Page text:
Free Museums

Paris is kinda expensive. We get it, but worry not! We have the places for you. Why not balance that dinner at Le Tour d’Argent with soaking in some of the free goodies Paris has to offer? We won’t scold you about avocado toasts, Ubers, or ‘making coffee at home’ because you do you. And you’re in Paris! Yes, the home of the €17 fruit tart, but it’s also the home of entire museums of free art and culture. 

The biggest Paris hack? First Sunday of the month, baby!  On that holiest of days for the underfunded, public museums and monuments in Paris offer free admission for any and all. That includes the Louvre, Musee d’Orsay, Centre Pompidou, even the Arc de Triomphe (expect lines obvs). But the places listed below have free admission all-year round…

Le Plateau

Le Plateau is one of two loca­tions fea­tur­ing work belong­ing to the frac île-de-france (FRAC), an orga­ni­za­tion ded­i­cat­ed to the pro­duc­tion and exhi­bi­tion of con­tem­po­rary art. Since 2002, Le Plateau gives Paris a chance to see what these new bud­ding artists have been up to. They have over 2,000 works on dis­play con­tain­ing nev­er-end­ing cre­ation; evolv­ing, dis­solv­ing, reviv­ing, revolv­ing, and any oth­er verb your imag­i­na­tion can come up with. Cur­rent­ly, they have a pro­gram called Chil­dren Pow­er. It’s one exhi­bi­tion ded­i­cat­ed to art made by kids and teenagers for kids and teenagers, no grown-ups allowed. Art paving a new way to a whole new gen­er­a­tion. How about that?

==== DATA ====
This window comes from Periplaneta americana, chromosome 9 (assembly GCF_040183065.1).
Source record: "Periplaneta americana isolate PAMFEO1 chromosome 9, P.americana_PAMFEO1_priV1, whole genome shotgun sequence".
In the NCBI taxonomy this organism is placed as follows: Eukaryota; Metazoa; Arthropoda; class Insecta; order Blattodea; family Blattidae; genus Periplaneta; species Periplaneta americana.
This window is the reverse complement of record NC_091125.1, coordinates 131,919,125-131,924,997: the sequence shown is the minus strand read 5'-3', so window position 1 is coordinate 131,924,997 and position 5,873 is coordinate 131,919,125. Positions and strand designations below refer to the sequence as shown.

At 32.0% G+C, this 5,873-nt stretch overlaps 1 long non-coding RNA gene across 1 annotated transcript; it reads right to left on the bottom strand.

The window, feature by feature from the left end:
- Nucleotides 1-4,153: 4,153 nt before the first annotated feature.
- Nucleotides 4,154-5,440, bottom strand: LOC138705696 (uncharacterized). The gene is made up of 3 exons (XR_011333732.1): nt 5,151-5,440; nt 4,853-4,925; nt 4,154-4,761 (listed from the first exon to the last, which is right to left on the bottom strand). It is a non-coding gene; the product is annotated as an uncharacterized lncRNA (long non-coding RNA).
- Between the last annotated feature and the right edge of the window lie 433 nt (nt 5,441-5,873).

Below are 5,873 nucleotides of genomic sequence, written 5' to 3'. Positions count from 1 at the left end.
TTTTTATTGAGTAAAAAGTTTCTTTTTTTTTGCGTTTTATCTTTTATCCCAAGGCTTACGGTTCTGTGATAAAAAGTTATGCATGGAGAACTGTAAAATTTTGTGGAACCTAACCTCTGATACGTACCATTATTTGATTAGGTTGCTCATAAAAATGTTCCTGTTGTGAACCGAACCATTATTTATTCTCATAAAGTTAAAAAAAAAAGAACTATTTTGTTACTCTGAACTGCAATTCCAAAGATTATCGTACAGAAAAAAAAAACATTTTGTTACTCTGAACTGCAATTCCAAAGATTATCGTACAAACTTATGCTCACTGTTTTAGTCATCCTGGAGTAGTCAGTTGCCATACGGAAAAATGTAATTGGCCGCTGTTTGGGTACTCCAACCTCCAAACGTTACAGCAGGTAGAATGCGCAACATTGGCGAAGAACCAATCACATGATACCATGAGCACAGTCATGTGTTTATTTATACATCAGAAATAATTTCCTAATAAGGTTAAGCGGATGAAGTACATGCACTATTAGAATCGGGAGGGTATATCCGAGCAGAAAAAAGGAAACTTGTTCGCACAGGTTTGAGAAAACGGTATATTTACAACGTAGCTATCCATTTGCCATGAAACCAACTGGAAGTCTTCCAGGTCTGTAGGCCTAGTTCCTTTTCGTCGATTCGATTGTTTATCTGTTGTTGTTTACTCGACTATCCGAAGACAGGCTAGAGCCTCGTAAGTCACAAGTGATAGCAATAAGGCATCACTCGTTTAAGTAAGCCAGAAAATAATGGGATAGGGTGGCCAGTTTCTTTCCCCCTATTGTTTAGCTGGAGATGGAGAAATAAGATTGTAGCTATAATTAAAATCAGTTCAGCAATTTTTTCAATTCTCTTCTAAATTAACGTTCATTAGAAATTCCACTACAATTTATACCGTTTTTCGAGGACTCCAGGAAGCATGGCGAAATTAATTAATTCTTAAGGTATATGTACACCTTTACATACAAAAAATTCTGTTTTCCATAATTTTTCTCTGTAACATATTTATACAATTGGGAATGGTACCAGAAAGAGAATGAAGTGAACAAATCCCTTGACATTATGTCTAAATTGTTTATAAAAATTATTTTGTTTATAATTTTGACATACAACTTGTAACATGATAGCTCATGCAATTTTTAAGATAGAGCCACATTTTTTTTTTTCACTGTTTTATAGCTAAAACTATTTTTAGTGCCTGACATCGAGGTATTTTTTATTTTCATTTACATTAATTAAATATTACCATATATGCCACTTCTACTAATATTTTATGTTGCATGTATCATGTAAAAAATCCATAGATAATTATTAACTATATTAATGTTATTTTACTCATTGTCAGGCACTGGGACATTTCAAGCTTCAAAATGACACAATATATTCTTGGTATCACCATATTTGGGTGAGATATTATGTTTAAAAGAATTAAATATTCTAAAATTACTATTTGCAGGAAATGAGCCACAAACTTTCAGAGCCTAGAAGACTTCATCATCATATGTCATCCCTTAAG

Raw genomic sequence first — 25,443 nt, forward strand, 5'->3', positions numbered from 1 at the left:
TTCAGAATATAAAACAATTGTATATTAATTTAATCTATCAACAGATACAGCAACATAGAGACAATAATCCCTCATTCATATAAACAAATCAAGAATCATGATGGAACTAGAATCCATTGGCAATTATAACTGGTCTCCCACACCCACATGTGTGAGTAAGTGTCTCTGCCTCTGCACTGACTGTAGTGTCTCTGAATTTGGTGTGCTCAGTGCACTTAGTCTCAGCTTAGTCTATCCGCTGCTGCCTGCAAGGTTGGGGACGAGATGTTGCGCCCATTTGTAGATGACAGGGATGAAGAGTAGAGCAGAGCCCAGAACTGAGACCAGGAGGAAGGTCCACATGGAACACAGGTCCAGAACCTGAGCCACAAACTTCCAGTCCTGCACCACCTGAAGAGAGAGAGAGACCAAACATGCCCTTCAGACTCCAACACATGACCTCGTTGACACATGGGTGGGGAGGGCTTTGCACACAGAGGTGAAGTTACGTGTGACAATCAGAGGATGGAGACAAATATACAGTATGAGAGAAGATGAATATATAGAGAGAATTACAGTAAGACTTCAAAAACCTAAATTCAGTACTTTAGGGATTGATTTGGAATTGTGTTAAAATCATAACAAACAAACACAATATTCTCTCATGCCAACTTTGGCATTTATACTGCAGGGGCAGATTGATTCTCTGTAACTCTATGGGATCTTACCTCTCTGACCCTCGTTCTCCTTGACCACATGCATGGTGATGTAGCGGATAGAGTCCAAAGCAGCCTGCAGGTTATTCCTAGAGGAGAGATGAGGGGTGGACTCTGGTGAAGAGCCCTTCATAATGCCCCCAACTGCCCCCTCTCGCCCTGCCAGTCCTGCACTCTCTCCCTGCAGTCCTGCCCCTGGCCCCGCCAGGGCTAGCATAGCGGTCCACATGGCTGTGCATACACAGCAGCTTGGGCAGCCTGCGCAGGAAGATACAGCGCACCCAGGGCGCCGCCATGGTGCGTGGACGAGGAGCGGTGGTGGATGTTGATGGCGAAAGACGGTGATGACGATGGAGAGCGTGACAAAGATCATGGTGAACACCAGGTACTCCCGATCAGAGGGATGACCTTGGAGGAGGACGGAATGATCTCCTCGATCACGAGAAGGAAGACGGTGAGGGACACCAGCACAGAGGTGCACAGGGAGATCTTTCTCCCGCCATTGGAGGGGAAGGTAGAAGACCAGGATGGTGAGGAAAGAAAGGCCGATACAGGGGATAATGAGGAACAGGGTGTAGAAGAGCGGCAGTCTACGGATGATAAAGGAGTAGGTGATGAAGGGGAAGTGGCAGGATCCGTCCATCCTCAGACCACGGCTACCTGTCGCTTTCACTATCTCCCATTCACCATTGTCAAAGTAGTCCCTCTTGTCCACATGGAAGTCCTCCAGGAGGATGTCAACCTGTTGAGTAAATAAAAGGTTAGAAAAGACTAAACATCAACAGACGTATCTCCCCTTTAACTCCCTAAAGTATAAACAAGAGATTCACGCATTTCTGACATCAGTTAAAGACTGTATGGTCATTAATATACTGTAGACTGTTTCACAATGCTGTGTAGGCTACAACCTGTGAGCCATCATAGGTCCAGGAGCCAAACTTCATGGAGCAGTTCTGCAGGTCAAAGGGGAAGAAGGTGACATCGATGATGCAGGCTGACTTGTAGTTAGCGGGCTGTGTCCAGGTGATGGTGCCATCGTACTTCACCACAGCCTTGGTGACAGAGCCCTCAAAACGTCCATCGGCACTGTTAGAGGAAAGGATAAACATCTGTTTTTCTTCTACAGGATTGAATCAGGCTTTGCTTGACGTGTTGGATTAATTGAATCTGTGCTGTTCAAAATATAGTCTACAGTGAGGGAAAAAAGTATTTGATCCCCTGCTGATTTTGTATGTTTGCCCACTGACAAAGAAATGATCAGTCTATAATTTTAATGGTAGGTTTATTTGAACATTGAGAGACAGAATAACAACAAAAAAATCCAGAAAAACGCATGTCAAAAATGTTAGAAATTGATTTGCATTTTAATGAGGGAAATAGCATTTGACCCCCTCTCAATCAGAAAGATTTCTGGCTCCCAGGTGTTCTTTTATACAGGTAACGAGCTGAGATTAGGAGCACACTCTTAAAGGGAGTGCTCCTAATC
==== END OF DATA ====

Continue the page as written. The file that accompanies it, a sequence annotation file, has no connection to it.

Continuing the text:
ADDRESS: 22 Rue des Alou­ettes (19th arr.)

HOURS: Wed. — Sun. 2p-7p

MÉTRO: Jour­dain (line 11)

NEIGHBORHOOD: Com­bat

NUMBER: +33 01 76 21 13 41

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INSTAGRAM: @fraciledefrance

Musée Curie

This place pre­serves and shows the life and lega­cy of Marie Curie. Her life is divid­ed in four sec­tions of the build­ing: the Fam­i­ly with Five Nobel Prizes, Radi­um (Curie’s well-known field), the Curie Lab­o­ra­to­ry, and the Curie Foun­da­tion for Can­cer research. The lab­o­ra­to­ry has a gar­den that was cre­at­ed in 1912 to spruce up her life while work­ing. Much of the sci­en­tif­ic equip­ment fea­tured in this exhi­bi­tion cen­ter was orig­i­nal­ly used by Marie for her radi­um research. Not only does it dis­play how Curie ded­i­cat­ed her life to research­ing radi­um, it also shows how her work is put to good use in can­cer research/treatment. If that doesn’t sound intrigu­ing enough to check out, I don’t know what is.

ADDRESS: 1 Rue Pierre et Marie Curie (5th arr.)

HOURS: Wed. — Sat. 1p-5p, closed August

MÉTRO: Place Mon­ge (line 7)

NEIGHBORHOOD: Mon­tagne Sainte Geneviève